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Publisher : Elsevier - Science Direct (الزویر - ساینس دایرکت)
Journal : Transport Policy, Volume 9, Issue 2, April 2002, Pages 143–154
In terms of risk, many appraisals of very large infrastructure investments assume, or pretend to assume, that infrastructure policies and projects exist in a predictable Newtonian world of cause and effect where things go according to plan. In reality, the world of policy and project preparation and implementation is a highly stochastic one where things happen only with a certain probability and rarely turn out as originally intended. The failure to reflect the probabilistic reality of investment preparation and implementation is a central reason for the poor track record that can be documented for many major projects. The article describes lessons and recommendations on how to improve accountability in decision making on very large infrastructure investments in Denmark and Germany. The conventional approach to infrastructure investments is replaced by an alternative focusing on accountability. Redrawing the borderlines of private and public involvement, four specific measures to increase accountability are suggested and detailed: (1) Transparency, (2) Performance specifications, (3) Explication of regulatory regimes, and (4) Involvement of risk capital. The decision on whether or not to build a multi-billion dollar fixed link across the Baltic Sea connecting Scandinavia and Germany is used as an illustrative case. The cyclical process about the promotion of the German MAGLEV technology gives another good example for identifying basic failures in the political process. Beyond these examples from two countries, the approach developed is likely to be relevant for other major projects in other countries as well.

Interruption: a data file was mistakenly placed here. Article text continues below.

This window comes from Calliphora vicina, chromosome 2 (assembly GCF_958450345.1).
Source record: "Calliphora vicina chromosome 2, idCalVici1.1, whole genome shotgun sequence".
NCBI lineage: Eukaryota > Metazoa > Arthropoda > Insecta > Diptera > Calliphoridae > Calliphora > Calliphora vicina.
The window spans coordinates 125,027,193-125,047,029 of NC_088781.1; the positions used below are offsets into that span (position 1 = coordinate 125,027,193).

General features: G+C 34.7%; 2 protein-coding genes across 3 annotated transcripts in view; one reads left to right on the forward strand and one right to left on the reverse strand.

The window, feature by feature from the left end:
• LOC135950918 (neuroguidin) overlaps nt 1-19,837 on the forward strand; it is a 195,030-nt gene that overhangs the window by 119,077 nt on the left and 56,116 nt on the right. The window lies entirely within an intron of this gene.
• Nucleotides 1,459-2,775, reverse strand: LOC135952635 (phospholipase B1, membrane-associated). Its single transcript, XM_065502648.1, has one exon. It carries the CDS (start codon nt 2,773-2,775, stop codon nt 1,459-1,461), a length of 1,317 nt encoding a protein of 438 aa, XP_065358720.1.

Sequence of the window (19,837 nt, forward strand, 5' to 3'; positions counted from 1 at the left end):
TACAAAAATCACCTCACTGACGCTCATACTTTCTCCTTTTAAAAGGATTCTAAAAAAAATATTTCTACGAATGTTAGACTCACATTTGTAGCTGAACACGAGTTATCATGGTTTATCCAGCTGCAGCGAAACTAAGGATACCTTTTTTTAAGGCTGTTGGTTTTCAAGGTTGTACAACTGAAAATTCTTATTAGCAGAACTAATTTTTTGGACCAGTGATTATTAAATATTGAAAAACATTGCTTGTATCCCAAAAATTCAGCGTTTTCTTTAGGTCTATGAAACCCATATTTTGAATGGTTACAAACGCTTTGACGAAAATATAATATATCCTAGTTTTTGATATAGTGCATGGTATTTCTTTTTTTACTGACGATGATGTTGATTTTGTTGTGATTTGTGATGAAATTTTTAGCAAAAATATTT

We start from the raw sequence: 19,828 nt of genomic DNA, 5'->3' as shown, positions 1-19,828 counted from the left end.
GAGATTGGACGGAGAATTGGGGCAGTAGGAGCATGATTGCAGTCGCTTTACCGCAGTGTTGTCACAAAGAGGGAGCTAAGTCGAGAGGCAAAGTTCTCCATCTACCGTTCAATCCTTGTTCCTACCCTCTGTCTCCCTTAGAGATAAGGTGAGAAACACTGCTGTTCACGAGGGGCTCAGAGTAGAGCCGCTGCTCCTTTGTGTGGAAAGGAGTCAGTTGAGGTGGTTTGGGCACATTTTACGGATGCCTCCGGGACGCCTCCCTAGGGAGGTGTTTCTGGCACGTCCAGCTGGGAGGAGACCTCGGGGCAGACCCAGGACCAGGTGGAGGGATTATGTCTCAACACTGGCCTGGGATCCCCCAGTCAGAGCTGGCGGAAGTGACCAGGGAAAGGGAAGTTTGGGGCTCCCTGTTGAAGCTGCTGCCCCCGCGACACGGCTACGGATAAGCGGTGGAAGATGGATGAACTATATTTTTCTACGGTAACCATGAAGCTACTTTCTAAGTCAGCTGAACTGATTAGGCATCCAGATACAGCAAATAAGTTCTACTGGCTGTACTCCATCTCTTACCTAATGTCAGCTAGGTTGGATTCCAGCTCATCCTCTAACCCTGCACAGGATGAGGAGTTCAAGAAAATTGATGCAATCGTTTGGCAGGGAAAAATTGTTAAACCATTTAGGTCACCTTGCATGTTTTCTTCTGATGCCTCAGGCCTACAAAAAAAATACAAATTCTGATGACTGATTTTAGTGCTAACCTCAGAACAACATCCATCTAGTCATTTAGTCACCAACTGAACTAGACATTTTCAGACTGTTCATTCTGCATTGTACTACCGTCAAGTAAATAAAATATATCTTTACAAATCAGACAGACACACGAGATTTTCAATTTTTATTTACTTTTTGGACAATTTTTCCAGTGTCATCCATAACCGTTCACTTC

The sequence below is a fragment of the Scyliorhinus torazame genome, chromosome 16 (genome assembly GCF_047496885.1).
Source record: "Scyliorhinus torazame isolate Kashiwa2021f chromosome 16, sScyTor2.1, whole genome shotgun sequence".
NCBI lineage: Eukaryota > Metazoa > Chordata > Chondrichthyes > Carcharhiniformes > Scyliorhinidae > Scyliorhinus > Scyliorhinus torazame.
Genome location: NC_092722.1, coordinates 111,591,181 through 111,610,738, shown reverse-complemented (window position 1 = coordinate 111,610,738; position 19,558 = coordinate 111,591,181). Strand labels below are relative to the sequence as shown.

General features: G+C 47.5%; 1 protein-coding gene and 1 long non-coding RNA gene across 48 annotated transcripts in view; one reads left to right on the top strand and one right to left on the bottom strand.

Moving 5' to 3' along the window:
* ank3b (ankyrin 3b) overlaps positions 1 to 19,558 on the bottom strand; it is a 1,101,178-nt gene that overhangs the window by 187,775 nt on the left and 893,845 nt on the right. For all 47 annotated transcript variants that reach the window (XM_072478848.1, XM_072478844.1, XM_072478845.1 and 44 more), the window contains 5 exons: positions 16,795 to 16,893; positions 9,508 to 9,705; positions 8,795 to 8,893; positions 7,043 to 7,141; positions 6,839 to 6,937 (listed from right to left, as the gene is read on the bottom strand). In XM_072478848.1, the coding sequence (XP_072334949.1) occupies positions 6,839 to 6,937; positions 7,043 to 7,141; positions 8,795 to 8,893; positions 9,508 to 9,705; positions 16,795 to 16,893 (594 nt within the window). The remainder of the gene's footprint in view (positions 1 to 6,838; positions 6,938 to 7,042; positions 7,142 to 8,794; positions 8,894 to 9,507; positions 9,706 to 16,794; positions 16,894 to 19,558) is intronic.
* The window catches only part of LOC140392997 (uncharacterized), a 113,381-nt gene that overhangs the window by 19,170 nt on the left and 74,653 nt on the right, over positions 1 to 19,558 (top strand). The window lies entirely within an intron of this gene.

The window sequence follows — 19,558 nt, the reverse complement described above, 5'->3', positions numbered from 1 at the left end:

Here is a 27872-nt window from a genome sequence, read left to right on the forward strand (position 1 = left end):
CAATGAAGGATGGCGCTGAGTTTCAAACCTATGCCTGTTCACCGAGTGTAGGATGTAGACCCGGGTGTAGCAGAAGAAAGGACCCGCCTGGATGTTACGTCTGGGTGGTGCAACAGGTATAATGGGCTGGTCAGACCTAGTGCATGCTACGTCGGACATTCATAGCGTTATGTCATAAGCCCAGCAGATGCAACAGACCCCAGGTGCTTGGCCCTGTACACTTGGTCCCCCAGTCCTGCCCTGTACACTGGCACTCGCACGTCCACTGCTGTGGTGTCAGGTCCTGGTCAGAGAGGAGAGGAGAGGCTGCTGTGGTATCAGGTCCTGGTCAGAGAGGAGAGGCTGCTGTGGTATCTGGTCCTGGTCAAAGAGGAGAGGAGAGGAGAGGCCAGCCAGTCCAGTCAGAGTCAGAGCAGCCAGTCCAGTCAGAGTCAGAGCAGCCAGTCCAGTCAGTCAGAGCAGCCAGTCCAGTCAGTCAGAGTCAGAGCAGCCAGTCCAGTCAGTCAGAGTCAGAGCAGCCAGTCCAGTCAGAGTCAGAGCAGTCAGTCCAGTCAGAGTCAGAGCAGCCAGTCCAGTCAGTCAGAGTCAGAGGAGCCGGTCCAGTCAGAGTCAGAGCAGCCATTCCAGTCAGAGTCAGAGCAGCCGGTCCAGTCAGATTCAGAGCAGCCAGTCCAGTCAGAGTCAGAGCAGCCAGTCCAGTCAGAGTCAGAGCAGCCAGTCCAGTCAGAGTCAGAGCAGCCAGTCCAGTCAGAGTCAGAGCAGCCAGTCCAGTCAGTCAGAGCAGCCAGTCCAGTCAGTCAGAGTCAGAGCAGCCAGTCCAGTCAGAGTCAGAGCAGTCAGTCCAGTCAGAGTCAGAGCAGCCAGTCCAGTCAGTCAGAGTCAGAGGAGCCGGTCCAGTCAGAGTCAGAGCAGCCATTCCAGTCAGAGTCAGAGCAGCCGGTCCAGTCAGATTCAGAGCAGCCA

We were recently asked by the Danish Transport Council to undertake a review of plans to study the viability of fixed connections across the Baltic Sea at Fehmarn Belt.1 Fehmarn Belt is the strait between Denmark and Germany located in the Western part of the Baltic Sea between the islands of Lolland and Fehmarn. The shortest distance across the Belt is 18.6 km (approximately 11 miles) between Rødbyhavn in Denmark and Puttgarden in Germany. Whether or not to build a fixed Baltic Sea link at Fehmarn Belt is a major decision that will require careful deliberation. Firstly, a fixed link will be very costly. Estimates from the EU Commission suggest a cost of dkr 20–35 billion (US$3.3–5.8 billion) for the coast-to-coast facility, and an additional dkr 15–30 billion (US$2.5–5 billion) for upgraded access links. Secondly, traffic across Fehmarn Belt is currently not very large. In the year 1996, passenger traffic was 19,500 passengers per day, which is in rough terms about half the road traffic across the Great Belt in Denmark and two thirds of the road traffic across Øresund between Denmark and Sweden, where afixed link of comparable costs has been constructed. In addition, there are many alternatives for transport of a substantial part of the traffic across the Baltic. Thirdly, a fixed link may have major impacts on the environment. Of particular concern here is the impact on the marine environment of the Baltic Sea, which during the past decades has been subjected to a number of different interferences, the combined effects of which are currently not clear, and which a fixed Fehmarn link may further contribute to, depending on the design of the link. The reason for the approach by the Transport Council was the considerable public debate that had emanated not only in Denmark from decisions taken during the past decade to build similar fixed connections across the Great Belt and Øresund, some of the largest infrastructure projects currently being implemented in the world, but also the debate in a number of other countries in connection with the planning and implementation of several other major infrastructure projects, for example the Channel Tunnel between France and the UK. The aim of the Transport Council was to contribute to the development of the methodology for developing and evaluating the proposed project to ensure that the process leading to an eventual decision on the fixed connection would be economically viable and environmentally sound. The lessons and recommendations focused on in our study for the Transport Council are aimed at the Baltic Sea link, but could be of relevance for other major infrastructure investments as well. It is a basic tenet of our work that good decision making is not only a question of better information and better methods but also of institutional arrangements that promote accountability. At an early stage, therefore, we decided to replace the conventional approach to infrastructure investments by an alternative focusing on accountability. We also held that our analysis and recommendations must be based on actual experience from investments that have already been made and that are comparable in size to a Baltic Sea link. The purpose was to ensure a realistic analysis as well as recommendations that are practically desirable and possible to implement. This paper contains a summary of the work done with examining the past experience with a large number of infrastructure projects. In Section 2, we first summarise the issues characterising many large infrastructure projects. We then present a brief overview of the normative approach to better decision making through more reliable forecasts and improved cost-benefit and quantitative risk analysis. It is the basic motivation of this paper that better methods are only successful under an appropriate institutional regime. Therefore we will focus the rest of the paper on the institutional part, which starts with a review of the conventional approach as it is usually applied in transport policy making. After having analysed the shortcomings and weaknesses of the conventional approach we develop an alternative approach in the final sections. The proposed approach to appraisal of very large infrastructure investments has been adopted by the Danish Transport Council and the Council has recommended the approach as policy to the Danish Government and Parliament. In addition to the latter positive example for a political learning process will conclude with a negative example on the base of the experiences with German MAGLEV projects.